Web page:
I recently felt like I was on the yellow brick road leading to the Emerald City of cycling even though I was not riding a bicycle. Sojourning in Budapest, Hungary, and Prague, Czech Republic, Vienna, Austria, I was elated with wide eye wonder at the integration of cycling into these castle-laden societies. The signs of cycling stood out, perhaps, because I did not have a bike with me. I was a tourist, a peripatetic foot-cycling tourist, paying attention to the minutiae of directions, and occasionally out of necessity asking the awkward but necessary questions of suspicious looking strangers “where am I” and “how do I get to….” I have no doubt had I been on a bicycle, I would not have been a lost or confused scarecrow without a directional brain. Seamlessly meshed into the social milieu, cycling is not a peripheral activity in these cities: the signs and the streets clearly demark the importance of two wheel life.
Sunday, May 27, 2012
Friday, May 25, 2012
The Semi-Serious Cyclist loves his fenders.
The SSC likes to be comfortable when he rides, and everyone knows that cycling with soggy feet is not comfortable. In fact, it sucks. Indeed, no matter how wet the rest of him gets, the SSC will be happy so long as his feet stay dry. And fenders will do just that, most of the time. Bicycle fenders are practical, simple, and civilized. On rainy spring rides, they keep feet dry and jackets mud-free; they protect the undercarriage of bicycle and rider; they provide a small opportunity for smugness when passing soggy-assed non-fendered cyclists; and best of all, they allow a cyclist to blast straight through the middle of puddles with impunity, like any brazen 8-year-old.
Wednesday, May 23, 2012
Some time back, I announced my plans to build up a new utility/commuter bike out of all the spare parts lying around my garage. It was the kind of thing I thought would fill my winter days with interest and productivity, but a whole bunch of other stuff volunteered for that job. So my winter project has become a summer occupation, and I have, finally made some headway on the project.
Tuesday, May 22, 2012
I know that the Giro d’Italia is a big deal in bike racing circles—with its long, storied past, it is, in the view of many, second only to the Tour de France in terms of prestige. But to be honest, I’ve never paid much attention to the Giro. I know the leader wears a pink jersey, that there are Alps and Dolomites involved, and that Italian roadside fans are even kookier than French ones. Beyond that, I admit the details of the race remain somewhat vague to me. Every May I seem to forget that the Giro is even taking place at all, so preoccupied am I by all the outdoor activities we can finally pursue again around here, such as baseball, gardening, and, of course, cycling.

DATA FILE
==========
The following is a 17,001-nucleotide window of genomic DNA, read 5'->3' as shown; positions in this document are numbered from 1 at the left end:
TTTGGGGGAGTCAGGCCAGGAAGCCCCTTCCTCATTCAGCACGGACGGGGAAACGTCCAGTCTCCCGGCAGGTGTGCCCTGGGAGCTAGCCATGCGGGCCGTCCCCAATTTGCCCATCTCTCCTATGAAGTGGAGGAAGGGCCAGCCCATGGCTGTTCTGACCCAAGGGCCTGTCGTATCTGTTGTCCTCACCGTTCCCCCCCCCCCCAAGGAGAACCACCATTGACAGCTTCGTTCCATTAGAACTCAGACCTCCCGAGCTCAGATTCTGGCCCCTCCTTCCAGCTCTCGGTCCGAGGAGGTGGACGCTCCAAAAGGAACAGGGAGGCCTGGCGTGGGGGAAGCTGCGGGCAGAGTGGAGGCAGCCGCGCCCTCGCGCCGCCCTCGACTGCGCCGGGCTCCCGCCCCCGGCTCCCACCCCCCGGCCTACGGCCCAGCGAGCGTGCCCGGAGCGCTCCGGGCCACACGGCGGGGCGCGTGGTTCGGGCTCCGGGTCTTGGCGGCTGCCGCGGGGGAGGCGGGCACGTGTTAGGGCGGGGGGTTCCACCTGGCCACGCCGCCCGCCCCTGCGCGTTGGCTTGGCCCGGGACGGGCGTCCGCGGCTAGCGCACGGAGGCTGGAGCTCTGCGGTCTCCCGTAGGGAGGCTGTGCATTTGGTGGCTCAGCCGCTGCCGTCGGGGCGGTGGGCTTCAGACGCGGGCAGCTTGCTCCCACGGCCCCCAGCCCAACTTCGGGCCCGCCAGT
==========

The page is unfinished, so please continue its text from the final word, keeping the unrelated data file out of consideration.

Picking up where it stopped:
Friday, May 18, 2012
Let me tell you about my favorite public toilet.
Tucked away in a western cranny of Edmonton’s river valley, between Fort Edmonton Park and the John Janzen Nature Centre, stands a marvel of elegant, simple, sanitary-engineering design. It’s a composting toilet (CT), made by Advanced Composting Systems of Whitefish, Montana, and it’s situated in a small raised structure next to a cycling path. The staff of the Nature Centre look after it, and they keep it remarkably clean and well stocked; I’ve used it many times and never been caught wanting for supplies. Sometimes there’s even actual Purell in the hand-cleaner dispenser.
Monday, May 14, 2012
A few weeks ago, Penn asked that I talk a little more about the Pugsley. I'm flattered, of course, that he would turn to me for the backstory on this bike, but I'm not sure that there's much I can contribute to the field. 2011/12 has been the year of the fatbike, with both Salsa and Surly bringing a range of models to the mainstream. Bikes which once were available in small numbers through niche specialists like 9:zero:7 or Speedway are now, nominally, available through any local shop with a QBP account. But despite this exponential increase in the number of fatbikes available in the world, its been almost impossible to buy one this year. This boom in the popularity of fatbikes have been accompanied by a boom in writing about them: from Vik over at the Lazy Rando to the excellent Joe Cruz to our own pal Jasper. If there's anything you want to know about fatbikes, I suspect it's already out there in some corner of the internet. Yet I still need a post this week, so I'll stir some more words into the mix.
Friday, May 11, 2012
Now that spring has finally sprung in these parts, it may seem an odd time to review a book about extreme winter cycling, Jill Homer’s Ghost Trails: Journeys through a Lifetime (2008). But it’s been on my mind a lot since I first read it about a month ago. Haunting me, you might say, mostly in a good way. The central thread of the narrative is Homer’s blow-by-blow account of her participation in the 2008 Iditarod Trail Invitational, a gruelling 350-mile cycling race from Knik, Alaska, to McGrath, Alaska, in harshest winter. But the book is more than mere race reportage. It is also a kind of autobiography, in which Homer contemplates some ghosts from her past, as well as an introduction to the ethos of extreme endurance cycling by a recent convert.
Friday, May 4, 2012
Jasper Gates’s black, Mountain Equipment Co-op cycling tights have been retired.
They passed on peacefully, with dignity, of natural causes, on May 4, 2012. Jasper laid them to rest gently in the garbage can in the alley behind his home. “It was time,” he commented quietly as he fastened the lid on the can and, head bowed, turned back toward his house. “They were done.”